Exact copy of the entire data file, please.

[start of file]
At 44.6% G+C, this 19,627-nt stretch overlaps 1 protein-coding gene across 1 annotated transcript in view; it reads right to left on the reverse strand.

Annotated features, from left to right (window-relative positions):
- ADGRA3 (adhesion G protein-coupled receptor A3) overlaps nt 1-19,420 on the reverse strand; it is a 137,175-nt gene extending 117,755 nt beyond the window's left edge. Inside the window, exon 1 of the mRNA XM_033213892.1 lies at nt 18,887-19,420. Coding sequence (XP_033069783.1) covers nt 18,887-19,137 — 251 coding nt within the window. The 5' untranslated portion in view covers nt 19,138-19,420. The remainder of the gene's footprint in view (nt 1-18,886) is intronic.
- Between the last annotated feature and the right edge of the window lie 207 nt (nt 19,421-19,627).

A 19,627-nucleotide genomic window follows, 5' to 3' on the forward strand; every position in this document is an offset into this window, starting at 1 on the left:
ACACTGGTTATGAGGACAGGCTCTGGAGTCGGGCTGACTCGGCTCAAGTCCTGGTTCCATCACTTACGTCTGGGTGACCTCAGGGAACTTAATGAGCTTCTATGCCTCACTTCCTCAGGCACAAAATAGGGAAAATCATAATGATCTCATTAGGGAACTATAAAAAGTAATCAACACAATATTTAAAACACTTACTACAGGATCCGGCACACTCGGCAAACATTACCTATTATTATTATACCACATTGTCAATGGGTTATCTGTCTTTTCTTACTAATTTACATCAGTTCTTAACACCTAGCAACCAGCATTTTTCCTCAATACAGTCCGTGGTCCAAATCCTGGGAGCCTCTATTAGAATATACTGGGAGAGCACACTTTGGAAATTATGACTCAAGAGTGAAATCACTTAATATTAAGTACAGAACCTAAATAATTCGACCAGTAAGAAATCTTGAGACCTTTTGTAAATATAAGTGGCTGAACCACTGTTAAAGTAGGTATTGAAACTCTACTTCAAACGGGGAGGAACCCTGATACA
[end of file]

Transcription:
At 44.6% G+C, this 19,627-nt stretch overlaps 1 protein-coding gene across 1 annotated transcript in view; it reads right to left on the reverse strand.

Annotated features, from left to right (window-relative positions):
- ADGRA3 (adhesion G protein-coupled receptor A3) overlaps nt 1-19,420 on the reverse strand; it is a 137,175-nt gene extending 117,755 nt beyond the window's left edge. Inside the window, exon 1 of the mRNA XM_033213892.1 lies at nt 18,887-19,420. Coding sequence (XP_033069783.1) covers nt 18,887-19,137 — 251 coding nt within the window. The 5' untranslated portion in view covers nt 19,138-19,420. The remainder of the gene's footprint in view (nt 1-18,886) is intronic.
- Between the last annotated feature and the right edge of the window lie 207 nt (nt 19,421-19,627).

A 19,627-nucleotide genomic window follows, 5' to 3' on the forward strand; every position in this document is an offset into this window, starting at 1 on the left:
ACACTGGTTATGAGGACAGGCTCTGGAGTCGGGCTGACTCGGCTCAAGTCCTGGTTCCATCACTTACGTCTGGGTGACCTCAGGGAACTTAATGAGCTTCTATGCCTCACTTCCTCAGGCACAAAATAGGGAAAATCATAATGATCTCATTAGGGAACTATAAAAAGTAATCAACACAATATTTAAAACACTTACTACAGGATCCGGCACACTCGGCAAACATTACCTATTATTATTATACCACATTGTCAATGGGTTATCTGTCTTTTCTTACTAATTTACATCAGTTCTTAACACCTAGCAACCAGCATTTTTCCTCAATACAGTCCGTGGTCCAAATCCTGGGAGCCTCTATTAGAATATACTGGGAGAGCACACTTTGGAAATTATGACTCAAGAGTGAAATCACTTAATATTAAGTACAGAACCTAAATAATTCGACCAGTAAGAAATCTTGAGACCTTTTGTAAATATAAGTGGCTGAACCACTGTTAAAGTAGGTATTGAAACTCTACTTCAAACGGGGAGGAACCCTGATACA